A Pennsylvania man was found guilty Saturday in the 2009 killings of three Pittsburgh police officers who responded to his mother's 911 call about an escalating argument with her son.
The jury deliberated for slightly more than three hours before returning the verdict against Richard Poplawski, 24. He was found guilty on all 28 counts, including first-degree murder in each killing, the three most serious charges.
He was convicted of gunning down Officers Paul Sciullo II, Stephen Mayhle and Eric Kelly at his home in April 2009.
About 50 Pittsburgh police officers lined the hallway outside Allegheny County Judge Jeffrey Manning's courtroom and burst into applause when Deputy District Attorney Mark Tranquilli emerged.
Poplawski did not comment as he was taken from the courtroom, and the judge ordered his mother, Margaret, removed after she stood up. Manning said he was concerned she was about to create an outburst and ordered sheriff's deputies to remove her as a precaution.
The trial now enters a penalty phase in which the jury will hear evidence about the defendant's mental state, background and other factors before determining if Poplawski gets the death penalty or life in prison without parole.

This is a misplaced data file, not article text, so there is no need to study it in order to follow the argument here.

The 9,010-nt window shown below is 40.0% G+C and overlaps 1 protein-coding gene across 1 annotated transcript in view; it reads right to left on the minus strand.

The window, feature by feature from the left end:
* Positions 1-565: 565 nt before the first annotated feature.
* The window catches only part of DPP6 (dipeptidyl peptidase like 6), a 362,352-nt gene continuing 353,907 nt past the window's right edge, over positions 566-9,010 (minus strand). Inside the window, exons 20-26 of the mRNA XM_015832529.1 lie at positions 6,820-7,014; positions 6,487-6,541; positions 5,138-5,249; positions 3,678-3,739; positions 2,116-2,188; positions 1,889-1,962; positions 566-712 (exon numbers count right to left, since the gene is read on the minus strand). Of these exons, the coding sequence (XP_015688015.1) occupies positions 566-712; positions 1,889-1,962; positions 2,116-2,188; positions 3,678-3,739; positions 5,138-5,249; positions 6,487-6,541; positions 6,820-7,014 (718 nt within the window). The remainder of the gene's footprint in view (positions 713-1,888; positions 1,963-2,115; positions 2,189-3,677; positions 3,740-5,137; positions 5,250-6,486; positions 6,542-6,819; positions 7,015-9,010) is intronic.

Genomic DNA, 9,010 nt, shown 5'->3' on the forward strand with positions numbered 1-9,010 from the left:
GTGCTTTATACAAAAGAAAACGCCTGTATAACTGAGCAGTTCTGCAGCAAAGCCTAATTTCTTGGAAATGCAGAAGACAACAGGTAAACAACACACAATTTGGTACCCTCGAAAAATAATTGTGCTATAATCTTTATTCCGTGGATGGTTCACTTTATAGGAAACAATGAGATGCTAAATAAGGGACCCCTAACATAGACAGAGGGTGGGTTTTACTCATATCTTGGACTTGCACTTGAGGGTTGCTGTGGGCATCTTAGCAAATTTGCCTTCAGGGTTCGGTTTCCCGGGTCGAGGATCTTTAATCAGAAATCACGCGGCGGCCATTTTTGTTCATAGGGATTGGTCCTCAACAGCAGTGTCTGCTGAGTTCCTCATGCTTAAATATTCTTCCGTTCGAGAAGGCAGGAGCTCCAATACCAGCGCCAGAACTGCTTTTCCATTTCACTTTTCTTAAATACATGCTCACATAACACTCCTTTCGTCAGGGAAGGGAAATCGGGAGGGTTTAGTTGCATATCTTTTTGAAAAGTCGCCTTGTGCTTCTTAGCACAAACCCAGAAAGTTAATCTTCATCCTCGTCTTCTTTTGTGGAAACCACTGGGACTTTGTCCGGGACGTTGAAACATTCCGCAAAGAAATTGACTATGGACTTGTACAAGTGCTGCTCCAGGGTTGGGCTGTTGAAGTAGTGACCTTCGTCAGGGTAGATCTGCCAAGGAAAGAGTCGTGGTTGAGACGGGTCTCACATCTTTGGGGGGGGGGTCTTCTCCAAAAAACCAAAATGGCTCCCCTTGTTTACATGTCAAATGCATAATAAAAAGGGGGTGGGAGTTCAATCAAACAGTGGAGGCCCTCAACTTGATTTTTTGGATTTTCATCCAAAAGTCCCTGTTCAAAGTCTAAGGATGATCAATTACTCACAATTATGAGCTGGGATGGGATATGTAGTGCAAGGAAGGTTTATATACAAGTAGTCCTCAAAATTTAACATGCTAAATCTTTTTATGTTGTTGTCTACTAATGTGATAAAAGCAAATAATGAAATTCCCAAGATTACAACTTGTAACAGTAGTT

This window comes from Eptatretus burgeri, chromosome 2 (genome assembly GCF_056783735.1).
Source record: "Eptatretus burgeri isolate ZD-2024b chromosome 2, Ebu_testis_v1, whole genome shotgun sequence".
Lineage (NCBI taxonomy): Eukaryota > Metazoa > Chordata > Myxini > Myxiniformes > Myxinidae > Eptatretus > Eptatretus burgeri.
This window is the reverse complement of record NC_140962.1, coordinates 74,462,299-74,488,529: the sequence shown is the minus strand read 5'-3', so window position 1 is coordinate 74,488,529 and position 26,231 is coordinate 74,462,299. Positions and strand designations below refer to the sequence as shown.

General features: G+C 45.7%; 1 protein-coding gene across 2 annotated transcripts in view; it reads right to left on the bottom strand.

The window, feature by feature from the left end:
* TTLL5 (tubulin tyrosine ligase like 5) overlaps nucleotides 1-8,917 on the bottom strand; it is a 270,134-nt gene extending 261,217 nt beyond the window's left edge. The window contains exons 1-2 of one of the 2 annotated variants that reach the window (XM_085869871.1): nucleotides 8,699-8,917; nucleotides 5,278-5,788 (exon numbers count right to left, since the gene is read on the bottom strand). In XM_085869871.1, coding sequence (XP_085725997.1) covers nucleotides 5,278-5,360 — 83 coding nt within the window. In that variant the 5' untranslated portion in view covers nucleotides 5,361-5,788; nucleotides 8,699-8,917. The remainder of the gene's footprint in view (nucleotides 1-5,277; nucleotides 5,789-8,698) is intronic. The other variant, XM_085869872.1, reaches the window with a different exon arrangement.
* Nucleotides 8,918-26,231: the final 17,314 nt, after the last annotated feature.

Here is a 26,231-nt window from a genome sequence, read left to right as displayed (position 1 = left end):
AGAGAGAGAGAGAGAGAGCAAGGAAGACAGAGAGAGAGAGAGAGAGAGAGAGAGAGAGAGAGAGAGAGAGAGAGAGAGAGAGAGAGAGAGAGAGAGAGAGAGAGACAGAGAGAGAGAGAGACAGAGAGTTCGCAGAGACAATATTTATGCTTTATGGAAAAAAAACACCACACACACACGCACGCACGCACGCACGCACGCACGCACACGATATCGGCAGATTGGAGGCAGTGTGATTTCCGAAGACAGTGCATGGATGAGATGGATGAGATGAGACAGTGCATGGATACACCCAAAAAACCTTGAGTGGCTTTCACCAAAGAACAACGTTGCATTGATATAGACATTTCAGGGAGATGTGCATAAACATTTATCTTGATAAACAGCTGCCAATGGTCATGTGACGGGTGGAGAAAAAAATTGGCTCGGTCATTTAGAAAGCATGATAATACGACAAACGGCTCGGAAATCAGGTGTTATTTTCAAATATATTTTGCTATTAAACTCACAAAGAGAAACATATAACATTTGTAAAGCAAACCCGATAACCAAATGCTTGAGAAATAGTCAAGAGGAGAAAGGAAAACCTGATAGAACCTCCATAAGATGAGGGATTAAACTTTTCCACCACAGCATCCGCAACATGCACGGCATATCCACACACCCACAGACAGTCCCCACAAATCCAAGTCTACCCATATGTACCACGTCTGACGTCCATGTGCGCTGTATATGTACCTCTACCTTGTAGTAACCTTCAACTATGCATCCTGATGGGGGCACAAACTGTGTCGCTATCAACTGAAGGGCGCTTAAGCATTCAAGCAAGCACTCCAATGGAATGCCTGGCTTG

Allegheny County prosecutors had said a mountain of evidence provided by 41 witnesses and 500 exhibits pointed conclusively to Poplawski as the gunman.
In court Friday, Deputy Sheriff Troy Garrett and city police Detective James R. Smith testified that Poplawski confessed while shackled to a hospital bed the day after the slayings. At least one shot during the gunfight hit Poplawski's bulletproof vest, according to testimony.
Garrett said Poplawski choked up and said he was sorry about shooting the officers. Poplawski said he knew the officers had families and that "up until today he was no murderer," Garrett testified.
"He said it all just happened so fast," Garrett said. "He just didn't know what happened."
But Poplawski's attorney tried to convince the jury that reasonable doubt remains about whether Poplawski's mother was involved -- even though she has never been accused of a crime in the shootings. Prosecutors say no evidence suggests she had a role in the crimes.